Back in the 80's the term "indie" was already used, at first to identify bands released by so-called "independent" labels (meaning "not major"). You had "indie" charts, for instance, where the likes of New Order would rule. Labels like 4AD or Factory or Mute were highly regarded, and although there was definitely some sense of "fashion" and "hipness" about them, the music had substance and that's what finally put them on rock's history books. Like so many other things, the term has eventually lost much of its sense with time...

Offline Spaceman

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Re: Is the term "Indie Rock" still relevant
« Reply #11 on: March 12, 2009, 09:38:31 AM »
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I'm sure this topic has been brought up before, so please redirect me if it has.  Does anyone else find the term "indie rock" irrelevant?  What does that even mean anymore?  I get really frustrated when I see (some) younger music fans following all of these "indie acts" like lemmings to the sea.  I live in Chicago and I get really annoyed with the pompous attitude from pseudo emo/hipster bands; as if they are part of this superior/innovative movement (where everyone looks the same).   To me, the "indie rock" movement is the biggest sham in the past 20 years based on nothing more than a confusion of fashion for substance.   When it's really nothing more than a really terrible/ lazy rehash of the 70's blended with 80's new wave.  Maybe a more apt label would be industrialized pop.  A flannel and a bad haircut does not make a sophisticated/ sensitive individual.  It started out promising with bands like The Strokes, The White Stripes, (Yeah, Yeah, Yeahs), etc.  I was excited by the fresh and raw attitude.  But then everyone with a bad flip, tight jeans, and sweaters named The (Insert Name) was putting out and selling records.  Granted some of it is great music, but it's nothing we haven't already heard.   I can hear the difference between Neil Young (i.e. Harvest) and a cheap knock off (some of Wilco's work).  For a following that considers itself intellectually/musically superior to the masses, why do they continuously buy into and sell the lie that their music is hip and trendy when it's a bad imitation of everything that has come before. But mainly I'm irritated by the arrogant attitude of scoffing at the "corporate predecesors" (Led Zepplin, The Beatles, The Faces) who made the music they're ripping off: BETTER.  I'm curious to know others thoughts on this.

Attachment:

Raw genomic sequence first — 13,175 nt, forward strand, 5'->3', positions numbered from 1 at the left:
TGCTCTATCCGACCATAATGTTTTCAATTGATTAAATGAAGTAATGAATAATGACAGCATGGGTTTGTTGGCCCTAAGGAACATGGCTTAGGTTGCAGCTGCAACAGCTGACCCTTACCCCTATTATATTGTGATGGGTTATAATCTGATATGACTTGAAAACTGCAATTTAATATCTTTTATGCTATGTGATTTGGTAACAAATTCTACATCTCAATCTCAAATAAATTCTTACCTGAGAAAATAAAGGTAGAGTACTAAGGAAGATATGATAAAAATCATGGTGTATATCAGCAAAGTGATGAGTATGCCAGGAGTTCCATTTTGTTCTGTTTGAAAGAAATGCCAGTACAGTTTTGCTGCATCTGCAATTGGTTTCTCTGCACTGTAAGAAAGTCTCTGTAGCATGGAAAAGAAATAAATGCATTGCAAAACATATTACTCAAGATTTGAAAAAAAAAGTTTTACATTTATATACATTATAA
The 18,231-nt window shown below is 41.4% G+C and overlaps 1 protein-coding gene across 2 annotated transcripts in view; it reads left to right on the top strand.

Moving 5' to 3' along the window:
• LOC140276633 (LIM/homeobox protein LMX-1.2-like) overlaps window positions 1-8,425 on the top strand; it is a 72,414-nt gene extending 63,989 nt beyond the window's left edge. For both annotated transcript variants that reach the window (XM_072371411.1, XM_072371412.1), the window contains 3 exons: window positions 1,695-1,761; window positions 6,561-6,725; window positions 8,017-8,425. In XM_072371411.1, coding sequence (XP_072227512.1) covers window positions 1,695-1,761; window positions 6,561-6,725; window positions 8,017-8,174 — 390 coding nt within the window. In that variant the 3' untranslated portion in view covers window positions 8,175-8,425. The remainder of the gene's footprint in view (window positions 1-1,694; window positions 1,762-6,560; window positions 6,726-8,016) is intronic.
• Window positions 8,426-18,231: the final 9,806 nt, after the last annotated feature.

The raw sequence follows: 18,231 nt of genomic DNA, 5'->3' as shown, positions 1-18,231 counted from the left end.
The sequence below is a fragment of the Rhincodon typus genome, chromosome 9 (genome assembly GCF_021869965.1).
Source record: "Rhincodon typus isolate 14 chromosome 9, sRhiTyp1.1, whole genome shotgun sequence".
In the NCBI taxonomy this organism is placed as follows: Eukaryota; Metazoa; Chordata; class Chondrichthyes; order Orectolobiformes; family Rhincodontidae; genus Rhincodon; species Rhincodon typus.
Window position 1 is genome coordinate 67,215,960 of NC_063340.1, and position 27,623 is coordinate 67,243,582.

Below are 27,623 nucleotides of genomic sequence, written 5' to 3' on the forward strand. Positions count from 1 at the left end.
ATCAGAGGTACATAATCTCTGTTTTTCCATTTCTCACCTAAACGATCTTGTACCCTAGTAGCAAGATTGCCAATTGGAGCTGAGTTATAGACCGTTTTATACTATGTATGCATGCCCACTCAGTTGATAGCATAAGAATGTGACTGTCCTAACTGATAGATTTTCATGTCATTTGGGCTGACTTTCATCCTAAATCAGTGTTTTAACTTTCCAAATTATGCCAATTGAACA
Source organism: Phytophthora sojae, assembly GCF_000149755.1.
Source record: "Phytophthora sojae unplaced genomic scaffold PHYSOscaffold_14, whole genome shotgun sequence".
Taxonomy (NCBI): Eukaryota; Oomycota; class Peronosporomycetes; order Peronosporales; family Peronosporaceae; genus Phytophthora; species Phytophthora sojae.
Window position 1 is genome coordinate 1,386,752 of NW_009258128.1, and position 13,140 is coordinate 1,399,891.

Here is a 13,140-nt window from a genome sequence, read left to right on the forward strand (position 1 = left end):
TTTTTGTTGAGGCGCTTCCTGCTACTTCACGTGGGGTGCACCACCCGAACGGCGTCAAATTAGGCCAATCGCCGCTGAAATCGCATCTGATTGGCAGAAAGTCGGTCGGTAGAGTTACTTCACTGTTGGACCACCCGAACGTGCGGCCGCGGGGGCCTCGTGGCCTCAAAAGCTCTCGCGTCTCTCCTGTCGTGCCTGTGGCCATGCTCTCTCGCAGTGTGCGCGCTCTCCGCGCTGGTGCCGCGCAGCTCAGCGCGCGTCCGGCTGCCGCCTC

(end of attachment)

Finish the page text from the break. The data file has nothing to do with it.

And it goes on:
Back in the 80's the term "indie" was already used, at first to identify bands released by so-called "independent" labels (meaning "not major"). You had "indie" charts, for instance, where the likes of New Order would rule. Labels like 4AD or Factory or Mute were highly regarded, and although there was definitely some sense of "fashion" and "hipness" about them, the music had substance and that's what finally put them on rock's history books. Like so many other things, the term has eventually lost much of its sense with time...

Well put.

I think what's happened over time is people have started to associate bands with a similar sound to these early 'indie' bands as being 'indie rock' regardless of what label they are on. And I really don't see the problem. I love indie, rock, dance, emo, punk, pop. It matters not to me how irrelevant the term is. It's what you associate with that term that matters to you. I associate loads of bands with the term indie rock even though they are probably not technically an indie band. SO WHAT! Who cares??

I don't think it makes the term irrelevant. I think if anything the term indie rock is probably used more today then it ever has been. I think that makes it very relevant.

Offline emalvick

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Re: Is the term "Indie Rock" still relevant
« Reply #12 on: March 13, 2009, 09:25:01 AM »
Indie Rock is a stupid way to classify music but it is hardly a genre.  Look at the broadness of what has been indie in the past or the fact that the more mainstream bands emerge from it to bigger labels.

Heck, R.E.M. was indie for quite a while and they were/are a fantastic band before and after those indie years, yet they didn't really change besides the growth that typically accompanies a band over the years.  I think of Document vs. Green since one album was "indie" and the other wasn't. 

The only thing I can really see defining the term "indie" vs. the mainstream levels is the refinement in the albums and their production that often follows leaving the indie labels, but these days that isn't obvious anymore since many of the smaller labels are seeing more success thanks to this so-called indie movement.